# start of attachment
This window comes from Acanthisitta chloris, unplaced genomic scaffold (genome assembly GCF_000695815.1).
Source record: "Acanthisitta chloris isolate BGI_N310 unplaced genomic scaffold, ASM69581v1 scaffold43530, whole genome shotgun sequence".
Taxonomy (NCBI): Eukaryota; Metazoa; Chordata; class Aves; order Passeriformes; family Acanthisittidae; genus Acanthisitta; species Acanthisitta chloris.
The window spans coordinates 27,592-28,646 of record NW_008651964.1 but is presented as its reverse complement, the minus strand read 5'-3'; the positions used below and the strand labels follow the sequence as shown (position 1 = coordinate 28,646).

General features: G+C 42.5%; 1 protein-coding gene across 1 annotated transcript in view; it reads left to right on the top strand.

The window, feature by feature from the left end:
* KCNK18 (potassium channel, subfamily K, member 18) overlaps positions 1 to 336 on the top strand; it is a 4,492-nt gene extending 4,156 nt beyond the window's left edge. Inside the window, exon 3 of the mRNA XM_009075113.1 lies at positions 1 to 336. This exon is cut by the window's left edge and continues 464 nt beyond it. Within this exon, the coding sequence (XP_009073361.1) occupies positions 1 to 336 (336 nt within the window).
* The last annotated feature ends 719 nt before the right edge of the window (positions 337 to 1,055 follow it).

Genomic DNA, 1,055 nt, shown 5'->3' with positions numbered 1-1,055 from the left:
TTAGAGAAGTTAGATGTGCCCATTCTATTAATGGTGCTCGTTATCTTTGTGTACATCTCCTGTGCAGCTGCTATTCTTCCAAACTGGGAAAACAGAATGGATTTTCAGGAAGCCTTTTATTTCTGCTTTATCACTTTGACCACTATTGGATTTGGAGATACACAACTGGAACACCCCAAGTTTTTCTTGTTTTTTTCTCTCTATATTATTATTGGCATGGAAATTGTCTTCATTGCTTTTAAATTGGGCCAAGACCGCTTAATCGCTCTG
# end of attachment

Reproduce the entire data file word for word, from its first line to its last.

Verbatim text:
This window comes from Acanthisitta chloris, unplaced genomic scaffold (genome assembly GCF_000695815.1).
Source record: "Acanthisitta chloris isolate BGI_N310 unplaced genomic scaffold, ASM69581v1 scaffold43530, whole genome shotgun sequence".
Taxonomy (NCBI): Eukaryota; Metazoa; Chordata; class Aves; order Passeriformes; family Acanthisittidae; genus Acanthisitta; species Acanthisitta chloris.
The window spans coordinates 27,592-28,646 of record NW_008651964.1 but is presented as its reverse complement, the minus strand read 5'-3'; the positions used below and the strand labels follow the sequence as shown (position 1 = coordinate 28,646).

General features: G+C 42.5%; 1 protein-coding gene across 1 annotated transcript in view; it reads left to right on the top strand.

The window, feature by feature from the left end:
* KCNK18 (potassium channel, subfamily K, member 18) overlaps positions 1 to 336 on the top strand; it is a 4,492-nt gene extending 4,156 nt beyond the window's left edge. Inside the window, exon 3 of the mRNA XM_009075113.1 lies at positions 1 to 336. This exon is cut by the window's left edge and continues 464 nt beyond it. Within this exon, the coding sequence (XP_009073361.1) occupies positions 1 to 336 (336 nt within the window).
* The last annotated feature ends 719 nt before the right edge of the window (positions 337 to 1,055 follow it).

Genomic DNA, 1,055 nt, shown 5'->3' with positions numbered 1-1,055 from the left:
TTAGAGAAGTTAGATGTGCCCATTCTATTAATGGTGCTCGTTATCTTTGTGTACATCTCCTGTGCAGCTGCTATTCTTCCAAACTGGGAAAACAGAATGGATTTTCAGGAAGCCTTTTATTTCTGCTTTATCACTTTGACCACTATTGGATTTGGAGATACACAACTGGAACACCCCAAGTTTTTCTTGTTTTTTTCTCTCTATATTATTATTGGCATGGAAATTGTCTTCATTGCTTTTAAATTGGGCCAAGACCGCTTAATCGCTCTG